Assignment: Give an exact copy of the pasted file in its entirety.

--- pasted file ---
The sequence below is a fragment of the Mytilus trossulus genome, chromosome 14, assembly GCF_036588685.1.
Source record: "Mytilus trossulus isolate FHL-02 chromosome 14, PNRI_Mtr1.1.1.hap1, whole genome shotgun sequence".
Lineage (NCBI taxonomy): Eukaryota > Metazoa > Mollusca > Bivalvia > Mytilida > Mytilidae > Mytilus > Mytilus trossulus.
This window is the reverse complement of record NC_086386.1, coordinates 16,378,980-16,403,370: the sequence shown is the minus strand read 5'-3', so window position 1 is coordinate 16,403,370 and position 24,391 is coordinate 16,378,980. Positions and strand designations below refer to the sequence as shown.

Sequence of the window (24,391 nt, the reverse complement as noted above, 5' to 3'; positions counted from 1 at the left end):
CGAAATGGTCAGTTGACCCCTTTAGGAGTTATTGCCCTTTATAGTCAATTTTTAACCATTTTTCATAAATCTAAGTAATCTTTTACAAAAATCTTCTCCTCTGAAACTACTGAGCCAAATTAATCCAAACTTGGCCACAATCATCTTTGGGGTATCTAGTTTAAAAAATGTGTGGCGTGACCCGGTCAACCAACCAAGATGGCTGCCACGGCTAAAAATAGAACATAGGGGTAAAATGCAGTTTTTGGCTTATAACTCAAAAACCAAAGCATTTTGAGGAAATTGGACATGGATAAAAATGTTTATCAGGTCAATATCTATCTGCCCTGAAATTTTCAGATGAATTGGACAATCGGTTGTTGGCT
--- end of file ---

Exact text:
The sequence below is a fragment of the Mytilus trossulus genome, chromosome 14, assembly GCF_036588685.1.
Source record: "Mytilus trossulus isolate FHL-02 chromosome 14, PNRI_Mtr1.1.1.hap1, whole genome shotgun sequence".
Lineage (NCBI taxonomy): Eukaryota > Metazoa > Mollusca > Bivalvia > Mytilida > Mytilidae > Mytilus > Mytilus trossulus.
This window is the reverse complement of record NC_086386.1, coordinates 16,378,980-16,403,370: the sequence shown is the minus strand read 5'-3', so window position 1 is coordinate 16,403,370 and position 24,391 is coordinate 16,378,980. Positions and strand designations below refer to the sequence as shown.

Sequence of the window (24,391 nt, the reverse complement as noted above, 5' to 3'; positions counted from 1 at the left end):
CGAAATGGTCAGTTGACCCCTTTAGGAGTTATTGCCCTTTATAGTCAATTTTTAACCATTTTTCATAAATCTAAGTAATCTTTTACAAAAATCTTCTCCTCTGAAACTACTGAGCCAAATTAATCCAAACTTGGCCACAATCATCTTTGGGGTATCTAGTTTAAAAAATGTGTGGCGTGACCCGGTCAACCAACCAAGATGGCTGCCACGGCTAAAAATAGAACATAGGGGTAAAATGCAGTTTTTGGCTTATAACTCAAAAACCAAAGCATTTTGAGGAAATTGGACATGGATAAAAATGTTTATCAGGTCAATATCTATCTGCCCTGAAATTTTCAGATGAATTGGACAATCGGTTGTTGGCT